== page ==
Sunday, August 29, 2010

Fr. Matthias Neuman's Homily for the 22nd Sunday in Ordinary Time

Readings: Sir 3:17-29; Heb 12:18-24; Lk 14:7-14

Today’s gospel passage gives us two parables of Jesus about attendance at wedding feasts. At first glance they can seem almost contradictory. In the first parable he tells the wedding guests, "Take a lower place, so you may be invited to a higher place. Then you will receive the esteem of everyone." It seems like it’s almost a tip about successful glory mongering. But then in the parable to the host, he says, "Only invite those who are poor, crippled, lame and blind." There aren’t going to be many of those who are looking for great public esteem. It’s confusing to the average listener today.

We should be aware that the whole parable tradition of Jesus’ teaching is notoriously hard to interpret. That’s because there are so many levels of interpretation and re-interpretation that they go through. There’s what the parable meant in Jesus’ original teaching. That’s one level, and a very hard one to ascertain. Then there are the ways that the parables were remembered, assembled together and used in the early Church. That’s a second level. Finally, there’s the way the parable gets used in a particular gospel. That’s a third level. Trying to work your way through all that is daunting----even for a scripture scholar.

I got some help in trying to unravel this from a very unusual source. It’s a book entitled, A Rabbinic Commentary on the New Testament. The author, who is a Jewish scholar named Samuel Tobias Lachs, shows the parallels that exist between the Synoptic gospels of the New Testament and various Jewish Rabbinical writings. There is, in fact, a Rabbinic teaching which is very close to Jesus’ words. This is a teaching of Rabbi Simeon ben Azzai: "Stay two or three seats below where you feel you should sit and sit there until they say to you, ‘Come up.’ Do not begin by going to a higher place because they may say to you, ‘Go down.’" And this whole passage in Luke’s gospel Lachs entitles, "On Humility." The evangelist Luke may therefore be putting into Jesus’ words a teaching on humility for both wedding guests and the host of the wedding dinner. That interpretation seems to be supported by the first reading today from Sirach, which was all about humility in our relations with others.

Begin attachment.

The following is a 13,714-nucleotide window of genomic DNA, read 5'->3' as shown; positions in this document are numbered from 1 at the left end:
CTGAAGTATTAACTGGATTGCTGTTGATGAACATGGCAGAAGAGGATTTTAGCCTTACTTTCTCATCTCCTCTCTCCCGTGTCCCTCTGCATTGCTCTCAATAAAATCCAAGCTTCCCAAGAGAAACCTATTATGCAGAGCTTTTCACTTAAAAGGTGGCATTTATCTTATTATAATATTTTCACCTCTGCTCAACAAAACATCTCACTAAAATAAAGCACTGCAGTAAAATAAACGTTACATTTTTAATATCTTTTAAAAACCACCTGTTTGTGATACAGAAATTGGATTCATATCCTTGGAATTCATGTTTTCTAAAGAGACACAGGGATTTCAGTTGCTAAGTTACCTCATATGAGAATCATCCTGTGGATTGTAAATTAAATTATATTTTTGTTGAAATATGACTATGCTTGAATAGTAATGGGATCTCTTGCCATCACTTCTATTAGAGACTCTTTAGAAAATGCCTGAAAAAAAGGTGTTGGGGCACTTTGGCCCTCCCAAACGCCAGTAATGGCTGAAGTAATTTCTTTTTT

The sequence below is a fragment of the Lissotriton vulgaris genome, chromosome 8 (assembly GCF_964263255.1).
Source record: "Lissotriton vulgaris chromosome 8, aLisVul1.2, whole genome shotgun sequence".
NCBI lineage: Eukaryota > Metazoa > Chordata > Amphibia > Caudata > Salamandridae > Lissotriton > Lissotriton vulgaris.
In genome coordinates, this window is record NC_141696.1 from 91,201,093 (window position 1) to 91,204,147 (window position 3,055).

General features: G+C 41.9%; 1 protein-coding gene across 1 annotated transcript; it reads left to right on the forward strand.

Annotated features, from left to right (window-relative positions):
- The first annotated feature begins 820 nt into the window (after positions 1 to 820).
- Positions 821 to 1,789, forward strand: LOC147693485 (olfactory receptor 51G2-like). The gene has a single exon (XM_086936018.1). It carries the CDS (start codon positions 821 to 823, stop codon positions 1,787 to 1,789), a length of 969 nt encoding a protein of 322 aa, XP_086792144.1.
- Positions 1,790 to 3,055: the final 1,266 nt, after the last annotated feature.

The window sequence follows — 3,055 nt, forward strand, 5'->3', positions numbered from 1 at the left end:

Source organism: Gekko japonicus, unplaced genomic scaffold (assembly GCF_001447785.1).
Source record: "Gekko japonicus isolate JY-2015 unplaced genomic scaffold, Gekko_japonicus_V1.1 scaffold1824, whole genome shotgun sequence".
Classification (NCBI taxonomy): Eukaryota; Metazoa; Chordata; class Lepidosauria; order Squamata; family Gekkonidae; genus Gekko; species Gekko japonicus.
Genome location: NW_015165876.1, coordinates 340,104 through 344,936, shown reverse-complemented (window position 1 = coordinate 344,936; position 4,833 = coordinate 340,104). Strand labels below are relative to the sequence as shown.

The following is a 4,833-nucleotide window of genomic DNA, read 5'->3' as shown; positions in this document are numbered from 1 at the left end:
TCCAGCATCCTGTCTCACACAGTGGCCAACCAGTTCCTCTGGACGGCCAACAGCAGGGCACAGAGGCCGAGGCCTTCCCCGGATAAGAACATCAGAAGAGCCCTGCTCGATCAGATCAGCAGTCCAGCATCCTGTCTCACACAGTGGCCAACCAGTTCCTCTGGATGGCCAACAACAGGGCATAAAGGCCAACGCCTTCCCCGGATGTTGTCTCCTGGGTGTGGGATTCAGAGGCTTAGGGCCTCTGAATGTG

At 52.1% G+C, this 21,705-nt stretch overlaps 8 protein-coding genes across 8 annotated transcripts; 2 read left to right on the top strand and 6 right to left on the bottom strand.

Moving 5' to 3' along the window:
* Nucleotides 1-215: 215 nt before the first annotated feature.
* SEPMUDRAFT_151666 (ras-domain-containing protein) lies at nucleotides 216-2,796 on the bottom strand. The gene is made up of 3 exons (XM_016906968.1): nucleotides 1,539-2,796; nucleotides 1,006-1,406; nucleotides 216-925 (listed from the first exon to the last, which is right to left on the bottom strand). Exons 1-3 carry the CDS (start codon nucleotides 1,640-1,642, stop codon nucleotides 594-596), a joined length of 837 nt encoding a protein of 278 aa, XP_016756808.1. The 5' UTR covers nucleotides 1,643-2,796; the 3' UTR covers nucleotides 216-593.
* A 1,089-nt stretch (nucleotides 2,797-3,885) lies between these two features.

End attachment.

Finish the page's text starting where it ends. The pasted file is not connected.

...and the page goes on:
This presents a modern problem. In our current English language usage "to be a humble person" almost takes on a derogatory meaning. In fact, most of the meanings of "humble" listed in a standard dictionary are primarily negative. In my Random House Dictionary of the English language the following meanings are given for the word, humble: a. Not arrogant; modest; b. Having a feeling of insignificance or inferiority; c. Low in rank; d.(Verb) To lower in condition; e. To destroy the independence of. Humility gets much the same treatment. It’s hard to encourage people today to a practice of humility with common understandings like that. And yet that’s what Jesus does and we should take it seriously ourselves. But we need to understand humility and "being humble" not in the sense of current English usage, but the way it’s intended in the Scriptures.

We have to rehabilitate a proper Christian sense of being humble and the virtue of humility. In the Old Testament "to be humble" is, first and foremost, to know one’s place before God. It is to recognize that all we are and all we have received comes from the hand of God. As we pray in the first Children’s Eucharistic Prayer: "We thank you for this good earth, for the people who live on it, and for our very lives which are your gift." (I think it’s my favorite Eucharistic Prayer.) To be humble is to acknowledge who one is before the Mystery of God. In that sense humility becomes an act of worship. If we keep that in mind, then we will know our place in regard to other people. If we go back to those parables of Jesus that we began with, the key to understanding them is about recognizing one’s proper place. And if we have it fully in mind that all we are we have received from God, then there’s no need to promote one’s self-importance. That’s the virtue of humility. Let’s seek to live it.

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